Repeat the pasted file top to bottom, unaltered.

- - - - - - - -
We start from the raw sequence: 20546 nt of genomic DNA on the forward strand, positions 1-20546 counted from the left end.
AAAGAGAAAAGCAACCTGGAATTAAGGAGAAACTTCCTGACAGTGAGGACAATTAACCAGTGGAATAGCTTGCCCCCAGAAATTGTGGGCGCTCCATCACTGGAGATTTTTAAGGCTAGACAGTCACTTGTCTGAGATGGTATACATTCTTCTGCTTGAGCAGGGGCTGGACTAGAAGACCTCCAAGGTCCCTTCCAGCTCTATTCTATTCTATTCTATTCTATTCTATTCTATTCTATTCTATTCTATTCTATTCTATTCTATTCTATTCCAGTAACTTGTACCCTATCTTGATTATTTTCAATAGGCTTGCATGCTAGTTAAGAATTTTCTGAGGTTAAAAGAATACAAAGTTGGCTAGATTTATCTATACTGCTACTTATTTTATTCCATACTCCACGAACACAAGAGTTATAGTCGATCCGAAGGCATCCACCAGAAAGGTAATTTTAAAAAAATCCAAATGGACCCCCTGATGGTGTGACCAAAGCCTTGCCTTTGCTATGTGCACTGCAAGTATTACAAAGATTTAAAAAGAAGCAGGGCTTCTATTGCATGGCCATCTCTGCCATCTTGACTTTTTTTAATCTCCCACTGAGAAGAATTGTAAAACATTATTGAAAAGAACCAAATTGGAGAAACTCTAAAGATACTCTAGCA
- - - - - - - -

We start from the raw sequence: 20546 nt of genomic DNA on the forward strand, positions 1-20546 counted from the left end.
AAAGAGAAAAGCAACCTGGAATTAAGGAGAAACTTCCTGACAGTGAGGACAATTAACCAGTGGAATAGCTTGCCCCCAGAAATTGTGGGCGCTCCATCACTGGAGATTTTTAAGGCTAGACAGTCACTTGTCTGAGATGGTATACATTCTTCTGCTTGAGCAGGGGCTGGACTAGAAGACCTCCAAGGTCCCTTCCAGCTCTATTCTATTCTATTCTATTCTATTCTATTCTATTCTATTCTATTCTATTCTATTCTATTCTATTCTATTCCAGTAACTTGTACCCTATCTTGATTATTTTCAATAGGCTTGCATGCTAGTTAAGAATTTTCTGAGGTTAAAAGAATACAAAGTTGGCTAGATTTATCTATACTGCTACTTATTTTATTCCATACTCCACGAACACAAGAGTTATAGTCGATCCGAAGGCATCCACCAGAAAGGTAATTTTAAAAAAATCCAAATGGACCCCCTGATGGTGTGACCAAAGCCTTGCCTTTGCTATGTGCACTGCAAGTATTACAAAGATTTAAAAAGAAGCAGGGCTTCTATTGCATGGCCATCTCTGCCATCTTGACTTTTTTTAATCTCCCACTGAGAAGAATTGTAAAACATTATTGAAAAGAACCAAATTGGAGAAACTCTAAAGATACTCTAGCA